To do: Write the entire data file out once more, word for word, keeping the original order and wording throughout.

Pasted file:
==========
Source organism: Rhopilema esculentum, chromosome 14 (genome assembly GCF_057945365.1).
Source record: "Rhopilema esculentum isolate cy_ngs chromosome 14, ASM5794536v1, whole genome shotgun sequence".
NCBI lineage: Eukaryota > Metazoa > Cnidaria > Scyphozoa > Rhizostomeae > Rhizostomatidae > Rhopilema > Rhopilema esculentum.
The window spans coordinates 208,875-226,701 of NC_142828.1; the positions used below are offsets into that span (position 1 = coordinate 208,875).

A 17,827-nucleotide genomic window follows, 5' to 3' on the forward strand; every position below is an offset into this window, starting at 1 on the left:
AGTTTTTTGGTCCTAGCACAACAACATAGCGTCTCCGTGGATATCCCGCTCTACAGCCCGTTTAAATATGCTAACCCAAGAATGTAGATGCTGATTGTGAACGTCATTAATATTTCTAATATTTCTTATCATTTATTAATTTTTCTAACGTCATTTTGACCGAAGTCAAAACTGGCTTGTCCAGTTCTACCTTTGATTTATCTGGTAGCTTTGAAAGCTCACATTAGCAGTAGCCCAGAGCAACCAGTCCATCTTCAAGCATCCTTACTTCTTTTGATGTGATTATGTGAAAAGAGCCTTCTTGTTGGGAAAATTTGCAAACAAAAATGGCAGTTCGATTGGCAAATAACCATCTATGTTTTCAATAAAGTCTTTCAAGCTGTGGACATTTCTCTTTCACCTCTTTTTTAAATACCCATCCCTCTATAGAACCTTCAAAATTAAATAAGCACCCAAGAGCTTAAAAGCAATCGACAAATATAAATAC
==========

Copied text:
Source organism: Rhopilema esculentum, chromosome 14 (genome assembly GCF_057945365.1).
Source record: "Rhopilema esculentum isolate cy_ngs chromosome 14, ASM5794536v1, whole genome shotgun sequence".
NCBI lineage: Eukaryota > Metazoa > Cnidaria > Scyphozoa > Rhizostomeae > Rhizostomatidae > Rhopilema > Rhopilema esculentum.
The window spans coordinates 208,875-226,701 of NC_142828.1; the positions used below are offsets into that span (position 1 = coordinate 208,875).

A 17,827-nucleotide genomic window follows, 5' to 3' on the forward strand; every position below is an offset into this window, starting at 1 on the left:
AGTTTTTTGGTCCTAGCACAACAACATAGCGTCTCCGTGGATATCCCGCTCTACAGCCCGTTTAAATATGCTAACCCAAGAATGTAGATGCTGATTGTGAACGTCATTAATATTTCTAATATTTCTTATCATTTATTAATTTTTCTAACGTCATTTTGACCGAAGTCAAAACTGGCTTGTCCAGTTCTACCTTTGATTTATCTGGTAGCTTTGAAAGCTCACATTAGCAGTAGCCCAGAGCAACCAGTCCATCTTCAAGCATCCTTACTTCTTTTGATGTGATTATGTGAAAAGAGCCTTCTTGTTGGGAAAATTTGCAAACAAAAATGGCAGTTCGATTGGCAAATAACCATCTATGTTTTCAATAAAGTCTTTCAAGCTGTGGACATTTCTCTTTCACCTCTTTTTTAAATACCCATCCCTCTATAGAACCTTCAAAATTAAATAAGCACCCAAGAGCTTAAAAGCAATCGACAAATATAAATAC